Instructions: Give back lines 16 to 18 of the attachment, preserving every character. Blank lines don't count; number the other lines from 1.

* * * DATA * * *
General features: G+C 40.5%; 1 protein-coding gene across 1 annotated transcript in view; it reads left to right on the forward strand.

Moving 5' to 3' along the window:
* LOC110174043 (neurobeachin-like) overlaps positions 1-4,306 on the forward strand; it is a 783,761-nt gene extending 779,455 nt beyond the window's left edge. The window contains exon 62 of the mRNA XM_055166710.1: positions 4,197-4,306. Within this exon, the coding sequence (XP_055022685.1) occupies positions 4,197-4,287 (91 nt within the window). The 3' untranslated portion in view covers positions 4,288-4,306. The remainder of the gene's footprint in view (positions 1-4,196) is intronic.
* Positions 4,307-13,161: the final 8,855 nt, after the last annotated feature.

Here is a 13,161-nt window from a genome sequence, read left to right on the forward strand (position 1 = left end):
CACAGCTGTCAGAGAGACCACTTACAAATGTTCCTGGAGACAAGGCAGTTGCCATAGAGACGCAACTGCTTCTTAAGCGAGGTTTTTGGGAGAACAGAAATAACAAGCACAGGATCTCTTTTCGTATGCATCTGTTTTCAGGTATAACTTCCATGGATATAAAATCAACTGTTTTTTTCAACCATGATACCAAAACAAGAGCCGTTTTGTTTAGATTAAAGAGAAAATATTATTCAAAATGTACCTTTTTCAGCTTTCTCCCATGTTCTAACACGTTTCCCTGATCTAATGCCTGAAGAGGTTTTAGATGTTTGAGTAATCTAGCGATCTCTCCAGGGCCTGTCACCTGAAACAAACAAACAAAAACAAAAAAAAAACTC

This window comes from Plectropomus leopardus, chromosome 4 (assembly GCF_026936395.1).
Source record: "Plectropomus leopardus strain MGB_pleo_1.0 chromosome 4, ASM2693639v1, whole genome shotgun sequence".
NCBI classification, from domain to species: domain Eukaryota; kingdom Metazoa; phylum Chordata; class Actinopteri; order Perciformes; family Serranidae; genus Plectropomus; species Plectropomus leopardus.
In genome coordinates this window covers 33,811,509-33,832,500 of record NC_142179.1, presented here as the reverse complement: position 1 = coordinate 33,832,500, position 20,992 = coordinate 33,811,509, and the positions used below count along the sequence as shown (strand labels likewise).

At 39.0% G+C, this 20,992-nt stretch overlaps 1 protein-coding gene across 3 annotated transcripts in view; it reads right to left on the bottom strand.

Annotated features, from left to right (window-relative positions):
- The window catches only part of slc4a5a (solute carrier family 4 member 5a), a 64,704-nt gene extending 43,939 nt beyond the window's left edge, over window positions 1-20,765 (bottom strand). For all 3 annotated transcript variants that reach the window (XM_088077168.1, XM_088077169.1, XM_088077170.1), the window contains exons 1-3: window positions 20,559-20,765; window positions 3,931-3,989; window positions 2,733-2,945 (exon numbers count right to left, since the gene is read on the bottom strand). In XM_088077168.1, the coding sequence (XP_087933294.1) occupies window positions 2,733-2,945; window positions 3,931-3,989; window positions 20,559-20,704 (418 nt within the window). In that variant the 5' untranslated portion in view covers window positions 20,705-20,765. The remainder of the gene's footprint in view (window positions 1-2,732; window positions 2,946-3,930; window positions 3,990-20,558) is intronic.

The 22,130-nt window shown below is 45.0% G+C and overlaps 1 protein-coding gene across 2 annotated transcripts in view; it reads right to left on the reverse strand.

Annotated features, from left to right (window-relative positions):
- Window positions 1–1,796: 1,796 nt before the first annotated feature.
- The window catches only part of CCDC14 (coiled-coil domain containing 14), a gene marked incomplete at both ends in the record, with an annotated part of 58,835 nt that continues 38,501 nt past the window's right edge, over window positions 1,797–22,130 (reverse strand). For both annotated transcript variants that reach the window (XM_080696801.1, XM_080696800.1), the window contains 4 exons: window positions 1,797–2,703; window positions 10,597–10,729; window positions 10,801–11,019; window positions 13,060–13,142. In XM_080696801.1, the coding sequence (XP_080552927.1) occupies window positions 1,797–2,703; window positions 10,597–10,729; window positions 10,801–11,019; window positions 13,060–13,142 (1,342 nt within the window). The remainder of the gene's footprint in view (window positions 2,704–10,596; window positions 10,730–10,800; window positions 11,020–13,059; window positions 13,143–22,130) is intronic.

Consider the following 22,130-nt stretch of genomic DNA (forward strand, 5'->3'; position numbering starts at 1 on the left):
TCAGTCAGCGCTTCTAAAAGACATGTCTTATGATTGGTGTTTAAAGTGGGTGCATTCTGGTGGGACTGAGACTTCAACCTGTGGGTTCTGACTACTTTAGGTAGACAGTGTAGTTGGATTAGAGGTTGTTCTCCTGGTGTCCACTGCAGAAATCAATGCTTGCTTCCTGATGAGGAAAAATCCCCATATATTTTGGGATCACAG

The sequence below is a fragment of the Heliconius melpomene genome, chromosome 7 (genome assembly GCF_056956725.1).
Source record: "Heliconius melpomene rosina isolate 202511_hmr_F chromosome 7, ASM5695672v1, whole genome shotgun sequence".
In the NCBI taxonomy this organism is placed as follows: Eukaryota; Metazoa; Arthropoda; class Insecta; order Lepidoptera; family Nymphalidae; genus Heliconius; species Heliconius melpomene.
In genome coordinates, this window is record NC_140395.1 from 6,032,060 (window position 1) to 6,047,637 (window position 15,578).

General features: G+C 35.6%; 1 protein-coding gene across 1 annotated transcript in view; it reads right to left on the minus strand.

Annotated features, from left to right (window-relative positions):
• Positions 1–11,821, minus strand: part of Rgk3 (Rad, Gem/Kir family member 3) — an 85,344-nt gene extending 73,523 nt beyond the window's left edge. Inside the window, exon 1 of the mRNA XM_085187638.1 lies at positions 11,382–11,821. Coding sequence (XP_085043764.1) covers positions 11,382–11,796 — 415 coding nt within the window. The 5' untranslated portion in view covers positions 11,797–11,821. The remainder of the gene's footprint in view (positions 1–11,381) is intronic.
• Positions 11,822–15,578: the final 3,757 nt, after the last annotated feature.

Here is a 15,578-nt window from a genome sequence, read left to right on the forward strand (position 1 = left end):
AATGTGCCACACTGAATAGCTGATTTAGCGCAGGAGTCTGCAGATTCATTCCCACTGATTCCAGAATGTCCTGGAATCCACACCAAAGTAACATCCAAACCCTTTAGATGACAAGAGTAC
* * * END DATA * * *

- Window positions 1–1,796: 1,796 nt before the first annotated feature.
- The window catches only part of CCDC14 (coiled-coil domain containing 14), a gene marked incomplete at both ends in the record, with an annotated part of 58,835 nt that continues 38,501 nt past the window's right edge, over window positions 1,797–22,130 (reverse strand). For both annotated transcript variants that reach the window (XM_080696801.1, XM_080696800.1), the window contains 4 exons: window positions 1,797–2,703; window positions 10,597–10,729; window positions 10,801–11,019; window positions 13,060–13,142. In XM_080696801.1, the coding sequence (XP_080552927.1) occupies window positions 1,797–2,703; window positions 10,597–10,729; window positions 10,801–11,019; window positions 13,060–13,142 (1,342 nt within the window). The remainder of the gene's footprint in view (window positions 2,704–10,596; window positions 10,730–10,800; window positions 11,020–13,059; window positions 13,143–22,130) is intronic.

Consider the following 22,130-nt stretch of genomic DNA (forward strand, 5'->3'; position numbering starts at 1 on the left):